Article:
Straying away from photography and photography based artistic installations; Makkah calligrapher Nasser Al-Salem showcased various pieces of art mixing calligraphy with the artist’s architecture background.
Another Makkah artist is Sadek Wasil. The renowned sculptor had had his work exhibited across the globe from International Art Biennale in Dakar, Senegal, to the Shanghai Expo at the Duolon Museum of Modern Art, China. Sadek works mainly with metal and discarded metallic material shaping them into powerful sculptures tackling man versus material subjugation struggle.
As expected, Art Dubai 2013 has been a success story for the participating galleries as well as the artists. Now everybody is eyeing, with impatience, the eighth edition of the art fair. See you in 2014.


Ancient Madinah artifacts exhibit to shed new light on Saudi history

Ancient Madinah artifacts exhibit to shed new light on Saudi history
Funded by Alinma bank and supervised by Darah and the General Presidency for the Affairs of the Two Holy Mosques, the exhibit will be open to visitors permanently. (Supplied)
Updated 25 January 2021

Ancient Madinah artifacts exhibit to shed new light on Saudi history

Ancient Madinah artifacts exhibit to shed new light on Saudi history
  • King Abdul Aziz Foundation for Research and Archives revealed a large number of rare artifacts, some dating back 800 years

MAKKAH: An exhibit showcasing rare manuscripts of the Prophet’s Mosque has revealed the rich history of the city and the work of scholars that once called the holy city their home.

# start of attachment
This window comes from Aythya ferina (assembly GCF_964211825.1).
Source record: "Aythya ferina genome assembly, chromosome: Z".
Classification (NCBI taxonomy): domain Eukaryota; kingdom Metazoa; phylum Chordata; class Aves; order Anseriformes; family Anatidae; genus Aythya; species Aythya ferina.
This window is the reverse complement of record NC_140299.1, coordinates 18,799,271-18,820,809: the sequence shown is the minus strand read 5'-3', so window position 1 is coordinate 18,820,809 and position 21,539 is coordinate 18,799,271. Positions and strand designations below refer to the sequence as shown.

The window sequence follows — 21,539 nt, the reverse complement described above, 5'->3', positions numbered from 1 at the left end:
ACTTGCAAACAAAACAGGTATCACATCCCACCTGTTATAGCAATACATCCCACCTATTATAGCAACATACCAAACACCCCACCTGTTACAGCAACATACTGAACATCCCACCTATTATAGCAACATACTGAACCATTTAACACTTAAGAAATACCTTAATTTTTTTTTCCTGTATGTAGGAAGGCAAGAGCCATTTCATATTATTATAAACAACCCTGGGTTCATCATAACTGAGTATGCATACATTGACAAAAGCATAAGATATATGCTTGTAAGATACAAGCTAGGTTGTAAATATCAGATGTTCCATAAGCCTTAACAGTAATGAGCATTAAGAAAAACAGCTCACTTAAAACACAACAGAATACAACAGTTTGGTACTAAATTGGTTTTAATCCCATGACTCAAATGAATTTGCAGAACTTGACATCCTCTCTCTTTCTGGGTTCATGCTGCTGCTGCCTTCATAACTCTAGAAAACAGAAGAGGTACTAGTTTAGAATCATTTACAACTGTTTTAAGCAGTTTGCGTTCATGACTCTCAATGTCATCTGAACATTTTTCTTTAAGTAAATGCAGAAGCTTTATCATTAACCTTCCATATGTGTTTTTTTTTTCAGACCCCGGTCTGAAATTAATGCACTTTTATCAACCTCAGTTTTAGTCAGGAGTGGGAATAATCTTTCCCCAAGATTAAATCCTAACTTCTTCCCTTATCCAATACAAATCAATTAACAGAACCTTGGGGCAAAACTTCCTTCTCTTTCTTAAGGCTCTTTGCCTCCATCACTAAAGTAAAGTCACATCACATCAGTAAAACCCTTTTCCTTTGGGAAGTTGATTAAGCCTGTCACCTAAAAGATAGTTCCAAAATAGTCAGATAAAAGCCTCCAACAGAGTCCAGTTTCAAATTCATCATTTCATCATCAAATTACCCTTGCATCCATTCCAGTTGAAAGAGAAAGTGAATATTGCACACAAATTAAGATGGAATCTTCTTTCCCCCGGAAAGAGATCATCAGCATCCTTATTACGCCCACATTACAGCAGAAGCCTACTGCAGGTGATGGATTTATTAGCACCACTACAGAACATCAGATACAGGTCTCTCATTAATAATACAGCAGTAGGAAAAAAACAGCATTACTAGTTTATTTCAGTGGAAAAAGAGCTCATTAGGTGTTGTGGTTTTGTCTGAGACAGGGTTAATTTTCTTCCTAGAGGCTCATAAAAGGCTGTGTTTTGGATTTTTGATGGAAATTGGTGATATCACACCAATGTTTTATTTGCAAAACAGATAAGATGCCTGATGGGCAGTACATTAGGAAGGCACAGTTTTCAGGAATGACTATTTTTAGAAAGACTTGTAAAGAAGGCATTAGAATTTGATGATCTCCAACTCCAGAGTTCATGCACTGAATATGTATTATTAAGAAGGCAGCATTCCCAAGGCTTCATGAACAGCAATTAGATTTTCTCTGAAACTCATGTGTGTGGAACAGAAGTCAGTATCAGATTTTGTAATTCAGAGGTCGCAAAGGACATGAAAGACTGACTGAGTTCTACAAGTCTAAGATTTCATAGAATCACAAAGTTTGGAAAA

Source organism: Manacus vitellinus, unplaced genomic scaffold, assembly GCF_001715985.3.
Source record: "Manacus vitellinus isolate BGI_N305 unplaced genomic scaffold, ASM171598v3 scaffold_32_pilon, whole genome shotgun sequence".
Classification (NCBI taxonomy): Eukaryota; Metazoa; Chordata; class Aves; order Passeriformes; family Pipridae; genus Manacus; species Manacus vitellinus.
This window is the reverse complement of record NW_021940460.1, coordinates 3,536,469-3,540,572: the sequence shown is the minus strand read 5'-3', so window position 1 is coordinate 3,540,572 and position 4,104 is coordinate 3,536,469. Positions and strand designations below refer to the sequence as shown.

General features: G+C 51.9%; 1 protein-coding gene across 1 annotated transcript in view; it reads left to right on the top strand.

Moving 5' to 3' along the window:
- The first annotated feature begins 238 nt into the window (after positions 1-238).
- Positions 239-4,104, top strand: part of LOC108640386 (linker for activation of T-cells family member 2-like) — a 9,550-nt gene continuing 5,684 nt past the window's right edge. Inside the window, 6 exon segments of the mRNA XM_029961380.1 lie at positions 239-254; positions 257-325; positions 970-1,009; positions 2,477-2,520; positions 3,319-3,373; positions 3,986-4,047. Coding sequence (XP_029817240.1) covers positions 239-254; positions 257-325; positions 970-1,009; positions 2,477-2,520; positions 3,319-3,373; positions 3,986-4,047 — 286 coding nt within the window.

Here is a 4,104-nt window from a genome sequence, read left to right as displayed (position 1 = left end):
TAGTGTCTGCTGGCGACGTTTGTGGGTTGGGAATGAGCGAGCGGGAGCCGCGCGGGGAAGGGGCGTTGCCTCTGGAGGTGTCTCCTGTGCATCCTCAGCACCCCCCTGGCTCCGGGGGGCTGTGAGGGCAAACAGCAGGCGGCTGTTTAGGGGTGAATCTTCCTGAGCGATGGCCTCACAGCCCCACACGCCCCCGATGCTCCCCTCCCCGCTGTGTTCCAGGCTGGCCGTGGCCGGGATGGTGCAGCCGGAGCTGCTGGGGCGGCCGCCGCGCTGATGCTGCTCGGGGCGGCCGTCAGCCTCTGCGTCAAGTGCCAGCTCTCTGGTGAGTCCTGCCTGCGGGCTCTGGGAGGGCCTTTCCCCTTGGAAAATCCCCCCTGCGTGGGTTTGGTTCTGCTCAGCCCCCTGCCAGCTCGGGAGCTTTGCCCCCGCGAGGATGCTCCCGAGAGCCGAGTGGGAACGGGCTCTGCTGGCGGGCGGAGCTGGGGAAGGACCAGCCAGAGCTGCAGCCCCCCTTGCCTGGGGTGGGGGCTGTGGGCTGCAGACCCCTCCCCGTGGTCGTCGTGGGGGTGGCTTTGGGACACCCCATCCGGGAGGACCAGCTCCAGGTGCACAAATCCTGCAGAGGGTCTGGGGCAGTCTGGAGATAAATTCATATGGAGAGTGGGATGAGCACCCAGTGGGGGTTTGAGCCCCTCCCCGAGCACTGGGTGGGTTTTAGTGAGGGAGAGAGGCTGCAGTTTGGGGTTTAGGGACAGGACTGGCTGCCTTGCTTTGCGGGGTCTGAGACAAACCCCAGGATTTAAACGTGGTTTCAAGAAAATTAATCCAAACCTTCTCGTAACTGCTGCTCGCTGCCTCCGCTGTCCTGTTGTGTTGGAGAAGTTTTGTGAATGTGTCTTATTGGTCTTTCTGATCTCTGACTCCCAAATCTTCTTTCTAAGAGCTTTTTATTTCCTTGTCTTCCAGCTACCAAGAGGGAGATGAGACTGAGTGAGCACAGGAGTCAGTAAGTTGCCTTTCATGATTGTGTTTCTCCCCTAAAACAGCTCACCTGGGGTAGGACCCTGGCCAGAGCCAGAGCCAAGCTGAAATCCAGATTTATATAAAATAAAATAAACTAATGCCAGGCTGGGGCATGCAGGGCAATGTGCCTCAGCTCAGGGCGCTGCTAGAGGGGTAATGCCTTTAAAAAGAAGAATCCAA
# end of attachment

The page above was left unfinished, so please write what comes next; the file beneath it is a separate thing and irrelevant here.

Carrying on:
The King Abdul Aziz Foundation for Research and Archives (Darah) has revealed a large number of rare artifacts, some dating back 800 years.
Stone inscriptions in “Madani” script found in valleys and mountains near the city are among some of the pieces to be showcased on the sidelines of the permanent exhibition of rare manuscripts in the Prophet’s Mosque.
Darah’s official spokesman, Sultan bin Hamad Alawairdhi, told Arab News that “this is a new step in the path of serving the treasures preserved by different generations of scholars.
“This is considered one of the most important aspects of cultural heritage, which we bear the responsibility of preserving, especially since we possess more capabilities and expertise than our predecessors.”

HIGHLIGHT

The oldest manuscripts in the exhibition are ‘Ikmal Almuelim Bifawayid Sahih Muslim,’ a scholarly book which explains the Prophet Muhammad’s sayings which dates back to 578 AH (1182 AD), and the ‘Mughni ala Mukhtasar Al-Kharqi’ manuscript, a repository of one of the traditional Sunni schools of thought on jurisprudence.